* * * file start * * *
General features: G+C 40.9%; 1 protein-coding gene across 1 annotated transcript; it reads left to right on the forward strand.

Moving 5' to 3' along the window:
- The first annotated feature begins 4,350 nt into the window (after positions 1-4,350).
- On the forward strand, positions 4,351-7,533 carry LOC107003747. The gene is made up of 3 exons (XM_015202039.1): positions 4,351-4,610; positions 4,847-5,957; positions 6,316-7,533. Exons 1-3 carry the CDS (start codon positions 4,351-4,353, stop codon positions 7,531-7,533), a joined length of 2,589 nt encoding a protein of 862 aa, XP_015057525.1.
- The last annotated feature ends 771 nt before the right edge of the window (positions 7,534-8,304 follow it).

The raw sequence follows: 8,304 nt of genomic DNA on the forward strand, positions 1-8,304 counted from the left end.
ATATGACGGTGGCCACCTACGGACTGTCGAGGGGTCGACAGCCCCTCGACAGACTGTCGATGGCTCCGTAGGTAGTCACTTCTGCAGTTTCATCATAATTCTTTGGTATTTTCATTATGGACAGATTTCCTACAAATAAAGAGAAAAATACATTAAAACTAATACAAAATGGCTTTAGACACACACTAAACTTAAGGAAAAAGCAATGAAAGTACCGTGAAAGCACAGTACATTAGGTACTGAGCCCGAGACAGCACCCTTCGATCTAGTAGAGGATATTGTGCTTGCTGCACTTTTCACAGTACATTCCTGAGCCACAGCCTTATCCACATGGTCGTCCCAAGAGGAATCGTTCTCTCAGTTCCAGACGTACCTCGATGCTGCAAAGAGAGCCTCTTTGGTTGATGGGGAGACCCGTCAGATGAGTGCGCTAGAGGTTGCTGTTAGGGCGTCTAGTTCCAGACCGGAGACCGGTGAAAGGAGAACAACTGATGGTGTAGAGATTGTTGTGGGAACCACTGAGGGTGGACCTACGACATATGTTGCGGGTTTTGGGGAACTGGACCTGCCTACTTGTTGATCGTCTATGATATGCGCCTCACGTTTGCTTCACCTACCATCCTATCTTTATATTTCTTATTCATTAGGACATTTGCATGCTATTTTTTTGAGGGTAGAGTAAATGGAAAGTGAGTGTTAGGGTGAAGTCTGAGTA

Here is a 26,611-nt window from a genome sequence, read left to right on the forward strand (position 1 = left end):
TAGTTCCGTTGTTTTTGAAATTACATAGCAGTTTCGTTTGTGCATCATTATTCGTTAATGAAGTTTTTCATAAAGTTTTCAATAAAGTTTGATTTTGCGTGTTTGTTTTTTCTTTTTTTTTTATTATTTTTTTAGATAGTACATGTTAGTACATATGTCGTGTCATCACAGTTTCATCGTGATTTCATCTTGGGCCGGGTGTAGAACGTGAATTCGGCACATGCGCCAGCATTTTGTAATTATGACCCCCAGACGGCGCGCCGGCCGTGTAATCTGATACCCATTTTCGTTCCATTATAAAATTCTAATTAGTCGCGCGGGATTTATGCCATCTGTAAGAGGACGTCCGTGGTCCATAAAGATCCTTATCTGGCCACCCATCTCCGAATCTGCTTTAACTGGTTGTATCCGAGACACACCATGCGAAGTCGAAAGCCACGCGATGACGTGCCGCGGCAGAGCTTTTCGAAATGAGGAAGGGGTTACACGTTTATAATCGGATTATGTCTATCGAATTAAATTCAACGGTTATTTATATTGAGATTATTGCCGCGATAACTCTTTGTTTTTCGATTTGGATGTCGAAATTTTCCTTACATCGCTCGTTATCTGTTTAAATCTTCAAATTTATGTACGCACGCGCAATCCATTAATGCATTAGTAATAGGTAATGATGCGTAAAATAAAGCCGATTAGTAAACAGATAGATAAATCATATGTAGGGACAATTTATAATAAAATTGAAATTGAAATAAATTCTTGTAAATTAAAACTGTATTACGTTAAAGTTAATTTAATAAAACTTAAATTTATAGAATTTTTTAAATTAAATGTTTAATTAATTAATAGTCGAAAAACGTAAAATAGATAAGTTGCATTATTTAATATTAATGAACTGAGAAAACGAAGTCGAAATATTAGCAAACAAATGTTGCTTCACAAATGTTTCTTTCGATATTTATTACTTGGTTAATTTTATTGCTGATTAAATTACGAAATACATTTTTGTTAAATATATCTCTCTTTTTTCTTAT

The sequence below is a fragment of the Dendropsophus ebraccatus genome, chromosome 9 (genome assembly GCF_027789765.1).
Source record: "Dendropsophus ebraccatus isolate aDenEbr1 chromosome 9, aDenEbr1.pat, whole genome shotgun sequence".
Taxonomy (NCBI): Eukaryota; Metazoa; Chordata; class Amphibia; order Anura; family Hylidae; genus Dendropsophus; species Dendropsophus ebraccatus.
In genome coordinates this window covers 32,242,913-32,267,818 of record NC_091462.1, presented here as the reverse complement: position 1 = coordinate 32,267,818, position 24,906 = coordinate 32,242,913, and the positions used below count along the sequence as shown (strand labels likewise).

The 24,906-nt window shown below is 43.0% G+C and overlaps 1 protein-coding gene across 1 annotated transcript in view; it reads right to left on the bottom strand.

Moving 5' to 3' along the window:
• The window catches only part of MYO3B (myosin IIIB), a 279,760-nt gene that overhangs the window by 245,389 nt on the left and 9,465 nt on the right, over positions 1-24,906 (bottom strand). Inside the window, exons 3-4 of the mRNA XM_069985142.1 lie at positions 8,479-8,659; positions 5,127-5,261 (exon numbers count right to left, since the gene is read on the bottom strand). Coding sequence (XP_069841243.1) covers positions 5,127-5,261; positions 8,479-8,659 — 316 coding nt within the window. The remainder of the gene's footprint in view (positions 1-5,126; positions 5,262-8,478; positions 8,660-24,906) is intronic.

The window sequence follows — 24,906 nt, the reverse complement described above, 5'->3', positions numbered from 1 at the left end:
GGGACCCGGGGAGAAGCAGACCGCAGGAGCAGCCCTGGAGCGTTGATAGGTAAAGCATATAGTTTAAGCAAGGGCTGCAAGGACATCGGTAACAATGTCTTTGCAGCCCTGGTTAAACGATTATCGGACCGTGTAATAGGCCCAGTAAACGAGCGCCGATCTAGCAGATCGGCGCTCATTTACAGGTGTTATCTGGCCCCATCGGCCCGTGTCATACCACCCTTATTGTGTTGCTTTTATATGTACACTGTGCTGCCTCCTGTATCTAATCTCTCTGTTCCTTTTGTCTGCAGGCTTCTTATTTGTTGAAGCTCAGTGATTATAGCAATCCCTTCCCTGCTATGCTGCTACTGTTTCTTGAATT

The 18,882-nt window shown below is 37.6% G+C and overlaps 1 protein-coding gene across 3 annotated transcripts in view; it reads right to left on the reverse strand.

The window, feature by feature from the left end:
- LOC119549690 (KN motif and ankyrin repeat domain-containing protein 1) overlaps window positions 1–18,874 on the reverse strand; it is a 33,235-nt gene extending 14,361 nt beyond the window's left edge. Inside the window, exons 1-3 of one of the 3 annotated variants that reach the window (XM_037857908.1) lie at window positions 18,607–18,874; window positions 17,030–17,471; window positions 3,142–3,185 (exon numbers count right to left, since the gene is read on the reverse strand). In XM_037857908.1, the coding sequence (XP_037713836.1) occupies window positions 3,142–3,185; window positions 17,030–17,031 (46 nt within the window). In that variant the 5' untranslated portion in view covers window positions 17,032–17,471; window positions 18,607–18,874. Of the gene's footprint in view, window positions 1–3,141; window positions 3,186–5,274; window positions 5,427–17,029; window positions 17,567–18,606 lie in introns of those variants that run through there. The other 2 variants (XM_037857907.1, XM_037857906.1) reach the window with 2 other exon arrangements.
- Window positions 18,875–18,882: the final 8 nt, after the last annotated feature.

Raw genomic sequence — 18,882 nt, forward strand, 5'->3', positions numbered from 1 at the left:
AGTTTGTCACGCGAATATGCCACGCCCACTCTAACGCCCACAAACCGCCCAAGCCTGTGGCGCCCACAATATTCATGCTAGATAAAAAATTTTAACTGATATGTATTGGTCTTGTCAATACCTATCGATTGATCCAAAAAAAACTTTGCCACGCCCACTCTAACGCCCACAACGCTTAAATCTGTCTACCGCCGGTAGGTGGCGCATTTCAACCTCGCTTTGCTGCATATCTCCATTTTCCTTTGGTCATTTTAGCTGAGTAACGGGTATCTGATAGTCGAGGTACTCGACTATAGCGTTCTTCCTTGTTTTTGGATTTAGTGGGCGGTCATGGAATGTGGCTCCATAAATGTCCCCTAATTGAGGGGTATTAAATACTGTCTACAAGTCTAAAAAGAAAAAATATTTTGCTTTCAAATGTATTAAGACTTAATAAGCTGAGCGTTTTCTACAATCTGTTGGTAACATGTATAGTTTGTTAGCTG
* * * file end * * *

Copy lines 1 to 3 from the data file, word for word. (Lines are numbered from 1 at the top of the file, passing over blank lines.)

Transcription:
General features: G+C 40.9%; 1 protein-coding gene across 1 annotated transcript; it reads left to right on the forward strand.

Moving 5' to 3' along the window:
- The first annotated feature begins 4,350 nt into the window (after positions 1-4,350).